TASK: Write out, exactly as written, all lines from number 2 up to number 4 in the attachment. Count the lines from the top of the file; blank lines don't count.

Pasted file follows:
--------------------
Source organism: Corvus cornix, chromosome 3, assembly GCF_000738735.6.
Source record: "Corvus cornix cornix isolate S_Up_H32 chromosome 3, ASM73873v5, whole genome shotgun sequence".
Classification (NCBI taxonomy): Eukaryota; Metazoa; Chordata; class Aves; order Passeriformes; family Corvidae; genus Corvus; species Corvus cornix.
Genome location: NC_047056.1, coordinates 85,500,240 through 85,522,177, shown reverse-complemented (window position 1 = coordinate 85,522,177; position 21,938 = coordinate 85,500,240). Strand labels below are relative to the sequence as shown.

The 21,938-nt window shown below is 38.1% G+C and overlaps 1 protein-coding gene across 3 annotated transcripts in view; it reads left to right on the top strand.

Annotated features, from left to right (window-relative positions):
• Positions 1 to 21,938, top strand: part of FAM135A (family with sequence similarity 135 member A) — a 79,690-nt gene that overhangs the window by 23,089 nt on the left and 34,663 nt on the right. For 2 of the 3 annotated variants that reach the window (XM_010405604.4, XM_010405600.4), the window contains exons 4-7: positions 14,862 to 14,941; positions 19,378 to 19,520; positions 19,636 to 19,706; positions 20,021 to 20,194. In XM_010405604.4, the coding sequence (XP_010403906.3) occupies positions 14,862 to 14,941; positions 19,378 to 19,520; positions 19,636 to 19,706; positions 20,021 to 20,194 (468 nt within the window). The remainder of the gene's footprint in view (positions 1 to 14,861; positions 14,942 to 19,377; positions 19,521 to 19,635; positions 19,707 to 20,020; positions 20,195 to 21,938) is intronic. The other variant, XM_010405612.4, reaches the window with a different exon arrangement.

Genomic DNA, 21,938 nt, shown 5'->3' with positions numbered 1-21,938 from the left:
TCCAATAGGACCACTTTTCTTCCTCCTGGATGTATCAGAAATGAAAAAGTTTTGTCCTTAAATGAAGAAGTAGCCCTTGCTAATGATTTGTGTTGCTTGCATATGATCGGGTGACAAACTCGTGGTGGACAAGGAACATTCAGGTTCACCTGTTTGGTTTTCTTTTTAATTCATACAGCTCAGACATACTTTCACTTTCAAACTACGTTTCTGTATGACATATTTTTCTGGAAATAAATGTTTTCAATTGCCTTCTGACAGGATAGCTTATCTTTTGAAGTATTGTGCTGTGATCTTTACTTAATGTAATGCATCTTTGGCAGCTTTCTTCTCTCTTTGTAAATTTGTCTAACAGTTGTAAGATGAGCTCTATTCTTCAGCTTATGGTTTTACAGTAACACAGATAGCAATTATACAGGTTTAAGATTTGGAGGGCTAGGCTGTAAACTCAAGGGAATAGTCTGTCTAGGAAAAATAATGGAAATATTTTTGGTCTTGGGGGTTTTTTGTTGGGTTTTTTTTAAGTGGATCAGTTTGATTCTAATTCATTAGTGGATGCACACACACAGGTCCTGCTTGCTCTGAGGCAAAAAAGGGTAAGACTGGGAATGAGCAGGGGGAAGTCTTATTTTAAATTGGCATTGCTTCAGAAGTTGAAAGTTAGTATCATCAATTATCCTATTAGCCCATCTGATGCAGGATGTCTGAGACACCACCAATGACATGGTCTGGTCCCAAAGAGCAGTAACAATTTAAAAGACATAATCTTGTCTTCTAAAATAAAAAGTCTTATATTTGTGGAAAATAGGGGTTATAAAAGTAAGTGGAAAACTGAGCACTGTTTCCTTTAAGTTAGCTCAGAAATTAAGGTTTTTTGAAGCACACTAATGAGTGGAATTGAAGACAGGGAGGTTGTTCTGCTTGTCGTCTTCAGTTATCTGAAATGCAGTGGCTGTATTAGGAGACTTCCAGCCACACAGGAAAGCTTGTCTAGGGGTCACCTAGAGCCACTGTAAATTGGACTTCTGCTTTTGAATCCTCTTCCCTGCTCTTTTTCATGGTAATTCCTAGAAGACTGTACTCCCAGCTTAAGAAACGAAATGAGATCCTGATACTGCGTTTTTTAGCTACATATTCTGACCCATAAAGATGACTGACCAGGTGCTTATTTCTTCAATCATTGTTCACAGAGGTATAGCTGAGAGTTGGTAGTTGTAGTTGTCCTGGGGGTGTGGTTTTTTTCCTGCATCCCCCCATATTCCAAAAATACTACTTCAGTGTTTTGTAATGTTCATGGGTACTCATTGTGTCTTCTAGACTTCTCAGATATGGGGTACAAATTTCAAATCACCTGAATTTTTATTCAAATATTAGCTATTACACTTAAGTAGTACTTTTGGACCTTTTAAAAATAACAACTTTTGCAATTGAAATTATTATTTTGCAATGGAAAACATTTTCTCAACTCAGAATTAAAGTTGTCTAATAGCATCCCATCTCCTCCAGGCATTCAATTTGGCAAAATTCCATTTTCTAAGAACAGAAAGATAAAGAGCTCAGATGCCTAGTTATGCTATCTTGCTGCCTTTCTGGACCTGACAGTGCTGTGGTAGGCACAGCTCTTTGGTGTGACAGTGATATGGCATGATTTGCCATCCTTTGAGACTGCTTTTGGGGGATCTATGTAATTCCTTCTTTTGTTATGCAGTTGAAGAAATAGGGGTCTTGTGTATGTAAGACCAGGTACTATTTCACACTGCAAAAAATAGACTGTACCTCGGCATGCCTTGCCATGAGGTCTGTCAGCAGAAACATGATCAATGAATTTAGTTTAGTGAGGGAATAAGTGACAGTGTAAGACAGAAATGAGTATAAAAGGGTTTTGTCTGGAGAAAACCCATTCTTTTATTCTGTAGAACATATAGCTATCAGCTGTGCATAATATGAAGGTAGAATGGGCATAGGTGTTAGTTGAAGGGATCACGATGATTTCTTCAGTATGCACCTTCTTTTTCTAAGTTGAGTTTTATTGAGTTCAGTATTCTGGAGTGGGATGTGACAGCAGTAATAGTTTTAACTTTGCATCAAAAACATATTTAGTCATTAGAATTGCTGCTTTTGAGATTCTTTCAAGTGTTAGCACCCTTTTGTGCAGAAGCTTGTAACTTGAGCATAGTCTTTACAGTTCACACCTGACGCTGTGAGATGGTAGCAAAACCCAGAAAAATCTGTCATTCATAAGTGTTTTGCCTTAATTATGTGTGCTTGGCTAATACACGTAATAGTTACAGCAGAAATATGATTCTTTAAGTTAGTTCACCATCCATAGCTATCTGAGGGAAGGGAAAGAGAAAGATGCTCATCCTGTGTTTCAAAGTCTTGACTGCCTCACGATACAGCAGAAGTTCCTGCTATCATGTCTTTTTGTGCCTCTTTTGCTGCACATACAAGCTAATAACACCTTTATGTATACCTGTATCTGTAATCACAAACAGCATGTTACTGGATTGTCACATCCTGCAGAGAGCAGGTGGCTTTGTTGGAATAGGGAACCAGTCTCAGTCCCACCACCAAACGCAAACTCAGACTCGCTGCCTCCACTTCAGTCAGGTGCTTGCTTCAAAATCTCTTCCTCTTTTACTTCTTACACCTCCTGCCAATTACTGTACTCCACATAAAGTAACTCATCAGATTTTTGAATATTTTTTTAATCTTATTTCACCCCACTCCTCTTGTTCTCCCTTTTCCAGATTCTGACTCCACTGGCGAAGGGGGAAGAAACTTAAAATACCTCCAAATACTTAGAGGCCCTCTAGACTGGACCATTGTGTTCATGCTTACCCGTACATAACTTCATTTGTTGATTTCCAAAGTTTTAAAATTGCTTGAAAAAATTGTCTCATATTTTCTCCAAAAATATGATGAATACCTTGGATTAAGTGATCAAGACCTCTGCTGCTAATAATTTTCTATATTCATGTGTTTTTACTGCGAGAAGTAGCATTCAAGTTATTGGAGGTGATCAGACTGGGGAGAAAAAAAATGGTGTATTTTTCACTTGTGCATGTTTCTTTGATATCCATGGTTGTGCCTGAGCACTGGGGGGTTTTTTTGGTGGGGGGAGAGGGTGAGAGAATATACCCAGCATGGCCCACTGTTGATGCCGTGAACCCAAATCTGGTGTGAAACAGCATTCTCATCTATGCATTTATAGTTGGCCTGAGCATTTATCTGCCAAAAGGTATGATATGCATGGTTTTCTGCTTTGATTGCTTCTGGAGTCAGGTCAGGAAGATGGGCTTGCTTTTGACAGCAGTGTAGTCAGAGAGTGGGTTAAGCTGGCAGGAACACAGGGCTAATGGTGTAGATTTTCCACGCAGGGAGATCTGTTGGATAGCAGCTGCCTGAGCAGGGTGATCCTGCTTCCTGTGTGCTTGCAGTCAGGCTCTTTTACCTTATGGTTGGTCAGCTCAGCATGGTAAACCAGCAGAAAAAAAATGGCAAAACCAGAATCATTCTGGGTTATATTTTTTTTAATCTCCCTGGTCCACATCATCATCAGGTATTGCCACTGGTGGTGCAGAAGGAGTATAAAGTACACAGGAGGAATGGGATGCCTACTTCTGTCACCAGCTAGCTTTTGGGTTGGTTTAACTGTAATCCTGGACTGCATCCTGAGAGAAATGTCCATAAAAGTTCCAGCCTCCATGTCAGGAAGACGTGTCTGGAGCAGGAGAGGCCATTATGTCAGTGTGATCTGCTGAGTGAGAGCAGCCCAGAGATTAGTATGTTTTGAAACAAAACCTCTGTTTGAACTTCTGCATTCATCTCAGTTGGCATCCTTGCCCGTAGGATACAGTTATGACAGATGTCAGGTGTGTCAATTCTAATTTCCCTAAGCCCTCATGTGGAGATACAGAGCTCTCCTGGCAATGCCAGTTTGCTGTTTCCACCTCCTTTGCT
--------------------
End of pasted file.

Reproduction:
Source record: "Corvus cornix cornix isolate S_Up_H32 chromosome 3, ASM73873v5, whole genome shotgun sequence".
Classification (NCBI taxonomy): Eukaryota; Metazoa; Chordata; class Aves; order Passeriformes; family Corvidae; genus Corvus; species Corvus cornix.
Genome location: NC_047056.1, coordinates 85,500,240 through 85,522,177, shown reverse-complemented (window position 1 = coordinate 85,522,177; position 21,938 = coordinate 85,500,240). Strand labels below are relative to the sequence as shown.